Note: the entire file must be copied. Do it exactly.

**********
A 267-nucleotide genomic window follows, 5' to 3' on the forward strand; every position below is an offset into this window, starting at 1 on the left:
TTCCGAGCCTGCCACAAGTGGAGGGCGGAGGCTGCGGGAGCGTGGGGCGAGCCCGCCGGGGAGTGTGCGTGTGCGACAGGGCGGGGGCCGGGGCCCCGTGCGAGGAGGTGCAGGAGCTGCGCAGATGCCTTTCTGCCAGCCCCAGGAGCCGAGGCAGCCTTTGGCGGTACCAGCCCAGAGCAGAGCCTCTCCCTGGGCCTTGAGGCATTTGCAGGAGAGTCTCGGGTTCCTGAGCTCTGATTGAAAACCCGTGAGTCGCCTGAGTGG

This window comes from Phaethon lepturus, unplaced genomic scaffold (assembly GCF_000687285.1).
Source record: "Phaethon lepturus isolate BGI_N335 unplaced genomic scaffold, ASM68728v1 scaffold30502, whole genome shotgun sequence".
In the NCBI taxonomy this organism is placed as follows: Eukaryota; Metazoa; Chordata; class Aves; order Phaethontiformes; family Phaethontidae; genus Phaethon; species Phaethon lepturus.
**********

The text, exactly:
A 267-nucleotide genomic window follows, 5' to 3' on the forward strand; every position below is an offset into this window, starting at 1 on the left:
TTCCGAGCCTGCCACAAGTGGAGGGCGGAGGCTGCGGGAGCGTGGGGCGAGCCCGCCGGGGAGTGTGCGTGTGCGACAGGGCGGGGGCCGGGGCCCCGTGCGAGGAGGTGCAGGAGCTGCGCAGATGCCTTTCTGCCAGCCCCAGGAGCCGAGGCAGCCTTTGGCGGTACCAGCCCAGAGCAGAGCCTCTCCCTGGGCCTTGAGGCATTTGCAGGAGAGTCTCGGGTTCCTGAGCTCTGATTGAAAACCCGTGAGTCGCCTGAGTGG

This window comes from Phaethon lepturus, unplaced genomic scaffold (assembly GCF_000687285.1).
Source record: "Phaethon lepturus isolate BGI_N335 unplaced genomic scaffold, ASM68728v1 scaffold30502, whole genome shotgun sequence".
In the NCBI taxonomy this organism is placed as follows: Eukaryota; Metazoa; Chordata; class Aves; order Phaethontiformes; family Phaethontidae; genus Phaethon; species Phaethon lepturus.